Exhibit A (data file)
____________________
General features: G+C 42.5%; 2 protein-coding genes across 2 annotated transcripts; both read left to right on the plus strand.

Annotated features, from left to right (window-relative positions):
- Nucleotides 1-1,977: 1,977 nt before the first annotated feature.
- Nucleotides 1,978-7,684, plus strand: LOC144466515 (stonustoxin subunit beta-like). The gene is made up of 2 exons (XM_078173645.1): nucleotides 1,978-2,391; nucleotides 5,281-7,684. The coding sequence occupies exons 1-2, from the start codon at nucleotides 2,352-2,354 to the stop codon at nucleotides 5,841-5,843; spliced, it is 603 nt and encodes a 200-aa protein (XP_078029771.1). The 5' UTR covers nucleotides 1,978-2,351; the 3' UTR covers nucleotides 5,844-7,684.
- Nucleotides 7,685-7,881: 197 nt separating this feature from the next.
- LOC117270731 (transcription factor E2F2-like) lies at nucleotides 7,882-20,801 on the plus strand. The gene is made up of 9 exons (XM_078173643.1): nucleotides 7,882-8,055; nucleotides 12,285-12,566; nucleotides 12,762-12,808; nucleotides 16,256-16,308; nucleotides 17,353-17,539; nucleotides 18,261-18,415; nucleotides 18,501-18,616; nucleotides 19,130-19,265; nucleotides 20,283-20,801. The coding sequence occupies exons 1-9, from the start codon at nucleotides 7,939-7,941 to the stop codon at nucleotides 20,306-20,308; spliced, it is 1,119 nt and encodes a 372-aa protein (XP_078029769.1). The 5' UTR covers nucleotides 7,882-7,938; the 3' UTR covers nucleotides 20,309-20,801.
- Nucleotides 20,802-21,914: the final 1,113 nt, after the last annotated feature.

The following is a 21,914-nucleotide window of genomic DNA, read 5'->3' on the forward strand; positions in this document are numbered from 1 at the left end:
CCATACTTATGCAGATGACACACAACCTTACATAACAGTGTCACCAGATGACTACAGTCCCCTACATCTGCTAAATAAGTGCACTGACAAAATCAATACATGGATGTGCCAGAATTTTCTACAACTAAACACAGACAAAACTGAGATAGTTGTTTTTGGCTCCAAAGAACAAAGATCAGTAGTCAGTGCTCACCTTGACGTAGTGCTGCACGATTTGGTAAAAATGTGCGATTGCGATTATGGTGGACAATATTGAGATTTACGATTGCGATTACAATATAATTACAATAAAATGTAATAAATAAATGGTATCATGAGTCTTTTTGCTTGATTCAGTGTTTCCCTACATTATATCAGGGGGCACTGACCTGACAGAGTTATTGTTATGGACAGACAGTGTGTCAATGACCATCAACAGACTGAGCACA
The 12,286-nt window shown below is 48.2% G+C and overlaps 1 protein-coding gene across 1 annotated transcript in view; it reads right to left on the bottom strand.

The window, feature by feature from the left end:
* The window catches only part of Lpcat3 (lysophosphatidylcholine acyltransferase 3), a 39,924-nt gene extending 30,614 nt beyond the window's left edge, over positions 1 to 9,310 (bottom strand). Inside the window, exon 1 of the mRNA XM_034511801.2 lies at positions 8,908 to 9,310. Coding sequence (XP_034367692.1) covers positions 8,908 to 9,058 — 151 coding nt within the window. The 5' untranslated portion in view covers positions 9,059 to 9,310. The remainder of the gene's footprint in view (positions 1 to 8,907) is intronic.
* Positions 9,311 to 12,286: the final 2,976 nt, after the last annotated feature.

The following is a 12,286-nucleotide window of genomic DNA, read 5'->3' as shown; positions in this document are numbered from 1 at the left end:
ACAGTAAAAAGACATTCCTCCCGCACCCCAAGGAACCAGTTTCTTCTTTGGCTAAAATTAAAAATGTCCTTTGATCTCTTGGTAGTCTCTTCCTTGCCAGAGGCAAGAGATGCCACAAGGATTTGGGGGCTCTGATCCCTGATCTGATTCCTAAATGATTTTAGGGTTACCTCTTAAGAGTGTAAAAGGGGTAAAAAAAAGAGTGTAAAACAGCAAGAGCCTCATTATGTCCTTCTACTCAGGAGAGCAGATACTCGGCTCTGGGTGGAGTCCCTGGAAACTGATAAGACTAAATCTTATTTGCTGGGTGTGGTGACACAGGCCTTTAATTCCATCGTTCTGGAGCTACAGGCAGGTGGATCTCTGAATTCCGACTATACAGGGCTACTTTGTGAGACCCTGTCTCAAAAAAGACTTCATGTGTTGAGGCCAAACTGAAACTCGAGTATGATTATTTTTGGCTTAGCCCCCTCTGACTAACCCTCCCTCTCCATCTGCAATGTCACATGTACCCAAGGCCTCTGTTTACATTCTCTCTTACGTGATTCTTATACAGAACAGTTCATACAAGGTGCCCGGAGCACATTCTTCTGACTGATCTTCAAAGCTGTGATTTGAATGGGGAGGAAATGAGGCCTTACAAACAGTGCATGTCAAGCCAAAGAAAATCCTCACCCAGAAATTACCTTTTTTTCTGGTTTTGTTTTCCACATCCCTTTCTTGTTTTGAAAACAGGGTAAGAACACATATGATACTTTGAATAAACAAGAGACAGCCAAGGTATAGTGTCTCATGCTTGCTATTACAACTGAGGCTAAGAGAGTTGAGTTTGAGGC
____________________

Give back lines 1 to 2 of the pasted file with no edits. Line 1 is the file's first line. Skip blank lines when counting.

General features: G+C 42.5%; 2 protein-coding genes across 2 annotated transcripts; both read left to right on the plus strand.

Annotated features, from left to right (window-relative positions):